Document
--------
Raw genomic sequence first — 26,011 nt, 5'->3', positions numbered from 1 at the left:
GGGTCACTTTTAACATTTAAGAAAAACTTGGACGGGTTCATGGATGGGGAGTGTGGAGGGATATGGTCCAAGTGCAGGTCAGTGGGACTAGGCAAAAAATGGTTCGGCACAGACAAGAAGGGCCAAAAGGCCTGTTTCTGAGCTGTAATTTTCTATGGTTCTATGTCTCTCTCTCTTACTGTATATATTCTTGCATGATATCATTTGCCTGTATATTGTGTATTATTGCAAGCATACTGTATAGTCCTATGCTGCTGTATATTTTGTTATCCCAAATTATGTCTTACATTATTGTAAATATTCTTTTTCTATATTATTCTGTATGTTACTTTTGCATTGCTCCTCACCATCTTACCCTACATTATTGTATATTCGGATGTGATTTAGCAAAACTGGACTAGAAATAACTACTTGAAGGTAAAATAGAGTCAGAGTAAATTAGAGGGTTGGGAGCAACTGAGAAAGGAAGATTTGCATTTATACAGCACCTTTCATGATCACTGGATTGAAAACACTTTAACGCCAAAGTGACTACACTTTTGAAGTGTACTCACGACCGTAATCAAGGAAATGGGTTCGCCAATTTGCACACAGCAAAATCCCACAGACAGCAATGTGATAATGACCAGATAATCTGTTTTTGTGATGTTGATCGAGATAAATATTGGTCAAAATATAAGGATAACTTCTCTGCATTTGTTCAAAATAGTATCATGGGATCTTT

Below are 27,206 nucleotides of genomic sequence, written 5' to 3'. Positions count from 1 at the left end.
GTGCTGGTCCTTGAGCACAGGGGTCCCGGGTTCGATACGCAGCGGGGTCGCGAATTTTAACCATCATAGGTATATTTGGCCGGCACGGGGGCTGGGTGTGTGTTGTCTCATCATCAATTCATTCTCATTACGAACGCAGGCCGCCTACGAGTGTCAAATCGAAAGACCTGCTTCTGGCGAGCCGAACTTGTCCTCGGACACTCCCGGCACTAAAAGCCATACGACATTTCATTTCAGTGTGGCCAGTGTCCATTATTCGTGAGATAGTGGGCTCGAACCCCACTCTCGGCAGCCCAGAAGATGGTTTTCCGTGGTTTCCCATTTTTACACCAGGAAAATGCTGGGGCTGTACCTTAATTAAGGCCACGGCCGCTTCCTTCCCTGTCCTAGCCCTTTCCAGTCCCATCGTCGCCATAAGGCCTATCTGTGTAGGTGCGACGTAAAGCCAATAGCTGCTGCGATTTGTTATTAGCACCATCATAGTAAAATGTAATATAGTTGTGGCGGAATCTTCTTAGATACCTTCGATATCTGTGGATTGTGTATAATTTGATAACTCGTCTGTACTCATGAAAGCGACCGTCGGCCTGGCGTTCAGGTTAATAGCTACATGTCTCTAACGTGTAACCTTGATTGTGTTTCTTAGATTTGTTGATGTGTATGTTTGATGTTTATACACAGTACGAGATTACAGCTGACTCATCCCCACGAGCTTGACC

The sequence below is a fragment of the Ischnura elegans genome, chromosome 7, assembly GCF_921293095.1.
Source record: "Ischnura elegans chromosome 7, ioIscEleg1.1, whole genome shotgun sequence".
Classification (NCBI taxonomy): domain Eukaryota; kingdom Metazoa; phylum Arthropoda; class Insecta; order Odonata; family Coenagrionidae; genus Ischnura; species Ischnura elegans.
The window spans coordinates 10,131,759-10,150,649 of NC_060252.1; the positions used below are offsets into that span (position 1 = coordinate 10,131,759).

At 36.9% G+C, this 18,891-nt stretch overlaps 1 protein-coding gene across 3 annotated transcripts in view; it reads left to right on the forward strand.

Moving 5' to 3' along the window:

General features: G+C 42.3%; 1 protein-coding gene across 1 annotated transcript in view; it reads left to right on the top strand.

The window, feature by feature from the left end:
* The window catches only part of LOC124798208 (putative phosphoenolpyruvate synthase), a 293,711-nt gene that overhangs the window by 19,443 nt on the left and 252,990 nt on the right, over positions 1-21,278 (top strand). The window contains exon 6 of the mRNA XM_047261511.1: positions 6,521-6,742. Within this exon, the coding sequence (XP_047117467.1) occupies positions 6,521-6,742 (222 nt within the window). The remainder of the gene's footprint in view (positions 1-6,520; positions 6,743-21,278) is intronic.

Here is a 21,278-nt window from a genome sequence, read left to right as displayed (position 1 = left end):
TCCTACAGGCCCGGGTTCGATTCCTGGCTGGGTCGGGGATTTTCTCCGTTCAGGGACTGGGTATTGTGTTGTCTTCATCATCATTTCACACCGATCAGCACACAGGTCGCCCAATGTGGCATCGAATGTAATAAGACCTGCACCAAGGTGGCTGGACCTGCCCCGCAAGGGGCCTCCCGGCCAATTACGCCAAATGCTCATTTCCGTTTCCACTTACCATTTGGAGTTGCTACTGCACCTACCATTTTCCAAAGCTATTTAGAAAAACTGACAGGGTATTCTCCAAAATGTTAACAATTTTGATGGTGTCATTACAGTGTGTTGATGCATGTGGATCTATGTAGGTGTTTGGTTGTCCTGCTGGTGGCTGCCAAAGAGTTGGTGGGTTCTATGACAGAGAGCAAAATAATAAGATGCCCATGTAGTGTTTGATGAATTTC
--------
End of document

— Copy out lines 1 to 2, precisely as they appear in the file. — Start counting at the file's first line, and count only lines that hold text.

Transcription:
Raw genomic sequence first — 26,011 nt, 5'->3', positions numbered from 1 at the left:
GGGTCACTTTTAACATTTAAGAAAAACTTGGACGGGTTCATGGATGGGGAGTGTGGAGGGATATGGTCCAAGTGCAGGTCAGTGGGACTAGGCAAAAAATGGTTCGGCACAGACAAGAAGGGCCAAAAGGCCTGTTTCTGAGCTGTAATTTTCTATGGTTCTATGTCTCTCTCTCTTACTGTATATATTCTTGCATGATATCATTTGCCTGTATATTGTGTATTATTGCAAGCATACTGTATAGTCCTATGCTGCTGTATATTTTGTTATCCCAAATTATGTCTTACATTATTGTAAATATTCTTTTTCTATATTATTCTGTATGTTACTTTTGCATTGCTCCTCACCATCTTACCCTACATTATTGTATATTCGGATGTGATTTAGCAAAACTGGACTAGAAATAACTACTTGAAGGTAAAATAGAGTCAGAGTAAATTAGAGGGTTGGGAGCAACTGAGAAAGGAAGATTTGCATTTATACAGCACCTTTCATGATCACTGGATTGAAAACACTTTAACGCCAAAGTGACTACACTTTTGAAGTGTACTCACGACCGTAATCAAGGAAATGGGTTCGCCAATTTGCACACAGCAAAATCCCACAGACAGCAATGTGATAATGACCAGATAATCTGTTTTTGTGATGTTGATCGAGATAAATATTGGTCAAAATATAAGGATAACTTCTCTGCATTTGTTCAAAATAGTATCATGGGATCTTT